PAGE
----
The latest blast at Japan’s most crippled nuclear reactor is the worst yet, and raises the likelihood of a nuclear catastrophe to uncomfortable levels, according to worried industry experts.
The explosion, at the Fukushima Daiichi plant 150 miles from Tokyo, damaged the integrity of the reactor’s steel containment structure, and nearby radiation levels spiked afterward.
Emergency workers were evacuated due to the threat of radiation exposure, meaning that they will not be around to help avert the possible nuclear meltdown. Such a meltdown would be the worst since Chernobyl 25 years ago.
While Japan scrambles to repair its plants, another danger lurks: radiation from the spent fuel resting in nearby pools—a storage approach some scientists want banned in the U.S. Plus, see our full coverage of Japan’s quake.
To the growing list of worries at the Fukushima Daiichi nuclear-power plant, where last week’s earthquake and tsunami have led to explosions, several releases of radioactive steam, and the threat of a core meltdown at the three nuclear reactors, add this: could the spent nuclear fuel sitting in a nearby storage pool pose an even bigger threat to people and the environment?
The spent fuel produced by reactors has been a challenge since the dawn of the nuclear industry, with most reactor operators opting to store it in pools of cooling water on site. At the 40-year-old Fukushima plant, which was built by General Electric, the fuel rods are stored at a pool about three stories up, next to the reactor (a schematic is here).
Satellite photos raise concerns that the roof of the building housing the pool has been blown off, says Robert Alvarez, a senior scholar at the Institute for Policy Studies and a senior policy adviser to the secretary of energy and deputy assistant secretary for national security and the environment from 1993 to 1999. He and other experts are now warning that any release of radioactivity from the spent-fuel pool could make the releases from the reactors themselves pale in comparison.
The spent-fuel pools are rectangular basins about 40 feet deep, made of four- to five-foot-thick reinforced concrete lined with stainless steel. That was thought to be sufficient to prevent a breach. But the disastrous combination of an earthquake (which knocked out power form the electricity grid) and a tsunami (which swamped the diesel generators serving as backup power) forced the power-plant operators to turn to batteries for core cooling.
When battery-powered cooling failed, hydrogen in two of the units exploded, damaging the reactor buildings—and, apparently, the spent-fuel area as well. Satellite photos appear to show that two cranes used to move spent fuel into the pool “are both gone,” Alvarez told a press conference organised by Friends of the Earth, a nonprofit environmental group that opposes nuclear power. “There has definitely been damage to the pool area.”
The pools “contain very large concentrations of radioactivity, can catch fire, and are in much more vulnerable buildings,” he warns. If the pools lose their inflow of circulating cooling water, the water in the pools will evaporate. If the level of water drops to five or six feet above the spent fuel, Alvarez calculates, the release of radioactivity “could be life-threatening near the reactor building.” Since the total amount of long-lived radioactivity in the pool is at least five times that in the reactor core, a catastrophic release would mean “all bets are off,” he says.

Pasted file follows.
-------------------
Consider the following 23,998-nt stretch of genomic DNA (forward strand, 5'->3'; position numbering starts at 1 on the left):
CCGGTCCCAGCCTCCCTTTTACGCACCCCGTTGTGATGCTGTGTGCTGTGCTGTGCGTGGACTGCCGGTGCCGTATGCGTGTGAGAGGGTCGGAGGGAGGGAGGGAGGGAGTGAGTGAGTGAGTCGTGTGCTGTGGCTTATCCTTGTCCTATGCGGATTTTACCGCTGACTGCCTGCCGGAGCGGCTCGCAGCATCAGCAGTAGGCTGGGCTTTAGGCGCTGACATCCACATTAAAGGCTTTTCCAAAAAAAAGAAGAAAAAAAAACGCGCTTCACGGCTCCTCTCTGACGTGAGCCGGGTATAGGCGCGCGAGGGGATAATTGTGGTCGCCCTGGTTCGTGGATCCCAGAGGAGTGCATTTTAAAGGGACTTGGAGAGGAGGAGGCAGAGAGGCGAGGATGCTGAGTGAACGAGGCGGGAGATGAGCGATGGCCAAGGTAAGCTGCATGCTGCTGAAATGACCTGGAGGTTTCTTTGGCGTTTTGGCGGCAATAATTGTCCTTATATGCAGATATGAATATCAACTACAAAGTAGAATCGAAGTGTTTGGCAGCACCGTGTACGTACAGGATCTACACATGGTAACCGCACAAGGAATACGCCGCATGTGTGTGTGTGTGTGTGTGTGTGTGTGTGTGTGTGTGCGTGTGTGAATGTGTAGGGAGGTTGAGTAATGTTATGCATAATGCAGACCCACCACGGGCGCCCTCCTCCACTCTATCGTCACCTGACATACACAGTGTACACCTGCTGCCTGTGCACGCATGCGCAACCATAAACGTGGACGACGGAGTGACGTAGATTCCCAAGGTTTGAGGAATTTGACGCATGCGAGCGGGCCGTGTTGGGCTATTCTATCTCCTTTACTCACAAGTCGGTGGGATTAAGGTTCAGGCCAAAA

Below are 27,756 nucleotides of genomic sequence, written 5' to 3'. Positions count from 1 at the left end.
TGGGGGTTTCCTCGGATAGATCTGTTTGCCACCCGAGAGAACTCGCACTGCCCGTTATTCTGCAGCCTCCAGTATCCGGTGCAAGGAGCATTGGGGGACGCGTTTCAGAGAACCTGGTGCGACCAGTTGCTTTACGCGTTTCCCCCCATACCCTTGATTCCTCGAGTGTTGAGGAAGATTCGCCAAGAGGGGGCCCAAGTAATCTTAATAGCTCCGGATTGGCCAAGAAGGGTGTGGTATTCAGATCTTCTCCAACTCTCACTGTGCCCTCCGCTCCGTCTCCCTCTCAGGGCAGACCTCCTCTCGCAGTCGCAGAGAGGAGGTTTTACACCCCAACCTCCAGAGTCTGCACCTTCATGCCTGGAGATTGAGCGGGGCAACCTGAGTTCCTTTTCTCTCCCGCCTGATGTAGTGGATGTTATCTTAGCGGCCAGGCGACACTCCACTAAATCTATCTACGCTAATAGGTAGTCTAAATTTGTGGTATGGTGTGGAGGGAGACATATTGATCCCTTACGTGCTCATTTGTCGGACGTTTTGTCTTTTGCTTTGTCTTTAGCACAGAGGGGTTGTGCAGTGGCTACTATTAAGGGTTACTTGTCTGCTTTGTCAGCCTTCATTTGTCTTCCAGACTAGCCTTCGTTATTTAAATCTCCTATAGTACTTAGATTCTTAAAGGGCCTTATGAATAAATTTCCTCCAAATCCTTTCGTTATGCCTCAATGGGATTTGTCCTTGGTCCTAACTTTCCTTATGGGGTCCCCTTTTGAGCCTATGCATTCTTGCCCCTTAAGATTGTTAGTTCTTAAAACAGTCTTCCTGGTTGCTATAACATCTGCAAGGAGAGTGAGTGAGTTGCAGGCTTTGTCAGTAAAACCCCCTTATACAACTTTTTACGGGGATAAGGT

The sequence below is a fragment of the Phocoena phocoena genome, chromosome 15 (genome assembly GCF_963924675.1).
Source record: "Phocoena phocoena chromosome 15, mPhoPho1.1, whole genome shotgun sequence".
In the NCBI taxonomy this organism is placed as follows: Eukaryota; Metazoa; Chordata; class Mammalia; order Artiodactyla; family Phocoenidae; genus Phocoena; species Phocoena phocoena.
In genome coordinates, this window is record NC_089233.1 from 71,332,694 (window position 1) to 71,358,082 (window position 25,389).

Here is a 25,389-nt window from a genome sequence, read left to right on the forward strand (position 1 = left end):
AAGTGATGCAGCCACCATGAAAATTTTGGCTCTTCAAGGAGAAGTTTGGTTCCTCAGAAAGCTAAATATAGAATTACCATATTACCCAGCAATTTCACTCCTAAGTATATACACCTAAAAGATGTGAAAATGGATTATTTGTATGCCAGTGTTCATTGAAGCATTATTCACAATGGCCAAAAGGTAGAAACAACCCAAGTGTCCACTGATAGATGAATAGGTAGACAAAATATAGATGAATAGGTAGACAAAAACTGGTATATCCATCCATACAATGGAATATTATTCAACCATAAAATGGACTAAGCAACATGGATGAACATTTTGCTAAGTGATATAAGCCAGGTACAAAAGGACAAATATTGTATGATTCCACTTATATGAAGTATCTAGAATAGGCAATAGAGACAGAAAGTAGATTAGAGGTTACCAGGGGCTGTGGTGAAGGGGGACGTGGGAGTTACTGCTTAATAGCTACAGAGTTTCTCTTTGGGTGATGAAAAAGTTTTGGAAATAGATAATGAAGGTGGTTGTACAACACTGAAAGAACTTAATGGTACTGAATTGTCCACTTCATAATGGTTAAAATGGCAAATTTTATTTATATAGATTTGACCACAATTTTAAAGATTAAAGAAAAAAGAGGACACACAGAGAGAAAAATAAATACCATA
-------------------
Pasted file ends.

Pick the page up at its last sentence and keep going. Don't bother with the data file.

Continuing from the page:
Of particular concern: cesium-137 in the pool, at levels Alvarez estimates at 20 million to 50 million curies. The 1986 Chernobyl accident released about 40 per cent of the reactor core’s 6 million curies. In a 1997 report for the Nuclear Regulatory Commission, scientists at Brookhaven National Laboratory estimated that a severe pool fire—made possible by the loss of cooling water—could leave about 188 square miles uninhabitable and cause up to 28,000 cancer deaths.
The new concern at Fukushima Daiichi highlights an ongoing controversy about the way spent fuel gets stored: what if Tokyo Electric Power had heeded the growing scientific consensus and moved the spent fuel out of the storage pool and into dry, hardened casks for storage? Germany did this 25 years ago. The NRC has rejected this recommendation, but a 2006 analysis by the National Academy of Sciences warned that “breaches in spent fuel pools could be much harder to plug [than those in dry casks], especially if high radiation fields or the collapse of the overlying building prevented workers from reaching the pool. Complete cleanup from a zirconium cladding fire would be extraordinarily expensive, and even after cleanup was completed large areas downwind of the site might remain contaminated to levels that prevented reoccupation.”
The NAS report focused on the risk that terrorists would attack a spent-fuel pool (by, for instance, crashing a plane into one), and concluded that “recovery from an attack on a dry cask would be much easier than the recovery from an attack on a spent fuel pool. Breaches in dry casks could be temporarily plugged with radiation-absorbing materials until permanent fixes or replacements could be made … It is the potential for zirconium cladding fires in spent fuel pools that gives dry cask storage most of its comparative safety and security advantages.”
The NRC counts almost 100 spent-fuel pools in the United States.
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